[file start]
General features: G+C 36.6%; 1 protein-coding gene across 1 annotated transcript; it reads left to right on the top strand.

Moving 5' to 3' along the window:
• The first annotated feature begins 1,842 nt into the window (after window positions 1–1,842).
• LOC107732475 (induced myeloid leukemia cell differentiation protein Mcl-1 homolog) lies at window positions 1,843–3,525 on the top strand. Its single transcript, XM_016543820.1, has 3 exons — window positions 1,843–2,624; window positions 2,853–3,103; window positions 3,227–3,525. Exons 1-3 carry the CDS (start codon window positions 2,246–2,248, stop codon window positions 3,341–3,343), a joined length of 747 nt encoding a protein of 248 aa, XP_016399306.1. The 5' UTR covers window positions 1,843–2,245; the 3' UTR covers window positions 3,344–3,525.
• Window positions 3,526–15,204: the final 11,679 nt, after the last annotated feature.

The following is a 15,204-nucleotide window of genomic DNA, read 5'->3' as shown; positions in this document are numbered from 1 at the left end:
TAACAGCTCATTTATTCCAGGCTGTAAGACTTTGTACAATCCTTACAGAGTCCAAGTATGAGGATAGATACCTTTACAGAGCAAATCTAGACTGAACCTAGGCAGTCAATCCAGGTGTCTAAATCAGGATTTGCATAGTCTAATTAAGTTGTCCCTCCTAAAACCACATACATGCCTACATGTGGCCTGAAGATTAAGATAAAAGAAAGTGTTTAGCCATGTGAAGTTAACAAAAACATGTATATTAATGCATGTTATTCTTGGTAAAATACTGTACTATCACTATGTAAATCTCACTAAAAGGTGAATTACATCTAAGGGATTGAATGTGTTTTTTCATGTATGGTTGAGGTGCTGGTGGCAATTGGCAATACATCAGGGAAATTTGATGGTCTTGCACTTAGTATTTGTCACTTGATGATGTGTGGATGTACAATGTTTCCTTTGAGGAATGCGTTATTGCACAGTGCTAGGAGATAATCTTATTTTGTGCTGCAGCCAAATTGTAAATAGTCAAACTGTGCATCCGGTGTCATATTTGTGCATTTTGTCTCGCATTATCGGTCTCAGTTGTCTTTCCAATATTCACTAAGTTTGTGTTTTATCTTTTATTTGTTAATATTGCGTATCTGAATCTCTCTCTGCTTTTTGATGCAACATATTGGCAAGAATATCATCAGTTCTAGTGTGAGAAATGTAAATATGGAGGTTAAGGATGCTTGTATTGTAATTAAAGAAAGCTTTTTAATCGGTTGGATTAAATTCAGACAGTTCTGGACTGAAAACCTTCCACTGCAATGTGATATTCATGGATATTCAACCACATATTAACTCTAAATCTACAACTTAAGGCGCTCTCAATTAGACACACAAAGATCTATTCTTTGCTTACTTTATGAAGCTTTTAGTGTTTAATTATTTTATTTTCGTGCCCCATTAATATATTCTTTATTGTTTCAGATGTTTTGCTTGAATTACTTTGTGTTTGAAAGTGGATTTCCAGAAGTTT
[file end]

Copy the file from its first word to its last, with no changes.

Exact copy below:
General features: G+C 36.6%; 1 protein-coding gene across 1 annotated transcript; it reads left to right on the top strand.

Moving 5' to 3' along the window:
• The first annotated feature begins 1,842 nt into the window (after window positions 1–1,842).
• LOC107732475 (induced myeloid leukemia cell differentiation protein Mcl-1 homolog) lies at window positions 1,843–3,525 on the top strand. Its single transcript, XM_016543820.1, has 3 exons — window positions 1,843–2,624; window positions 2,853–3,103; window positions 3,227–3,525. Exons 1-3 carry the CDS (start codon window positions 2,246–2,248, stop codon window positions 3,341–3,343), a joined length of 747 nt encoding a protein of 248 aa, XP_016399306.1. The 5' UTR covers window positions 1,843–2,245; the 3' UTR covers window positions 3,344–3,525.
• Window positions 3,526–15,204: the final 11,679 nt, after the last annotated feature.

The following is a 15,204-nucleotide window of genomic DNA, read 5'->3' as shown; positions in this document are numbered from 1 at the left end:
TAACAGCTCATTTATTCCAGGCTGTAAGACTTTGTACAATCCTTACAGAGTCCAAGTATGAGGATAGATACCTTTACAGAGCAAATCTAGACTGAACCTAGGCAGTCAATCCAGGTGTCTAAATCAGGATTTGCATAGTCTAATTAAGTTGTCCCTCCTAAAACCACATACATGCCTACATGTGGCCTGAAGATTAAGATAAAAGAAAGTGTTTAGCCATGTGAAGTTAACAAAAACATGTATATTAATGCATGTTATTCTTGGTAAAATACTGTACTATCACTATGTAAATCTCACTAAAAGGTGAATTACATCTAAGGGATTGAATGTGTTTTTTCATGTATGGTTGAGGTGCTGGTGGCAATTGGCAATACATCAGGGAAATTTGATGGTCTTGCACTTAGTATTTGTCACTTGATGATGTGTGGATGTACAATGTTTCCTTTGAGGAATGCGTTATTGCACAGTGCTAGGAGATAATCTTATTTTGTGCTGCAGCCAAATTGTAAATAGTCAAACTGTGCATCCGGTGTCATATTTGTGCATTTTGTCTCGCATTATCGGTCTCAGTTGTCTTTCCAATATTCACTAAGTTTGTGTTTTATCTTTTATTTGTTAATATTGCGTATCTGAATCTCTCTCTGCTTTTTGATGCAACATATTGGCAAGAATATCATCAGTTCTAGTGTGAGAAATGTAAATATGGAGGTTAAGGATGCTTGTATTGTAATTAAAGAAAGCTTTTTAATCGGTTGGATTAAATTCAGACAGTTCTGGACTGAAAACCTTCCACTGCAATGTGATATTCATGGATATTCAACCACATATTAACTCTAAATCTACAACTTAAGGCGCTCTCAATTAGACACACAAAGATCTATTCTTTGCTTACTTTATGAAGCTTTTAGTGTTTAATTATTTTATTTTCGTGCCCCATTAATATATTCTTTATTGTTTCAGATGTTTTGCTTGAATTACTTTGTGTTTGAAAGTGGATTTCCAGAAGTTT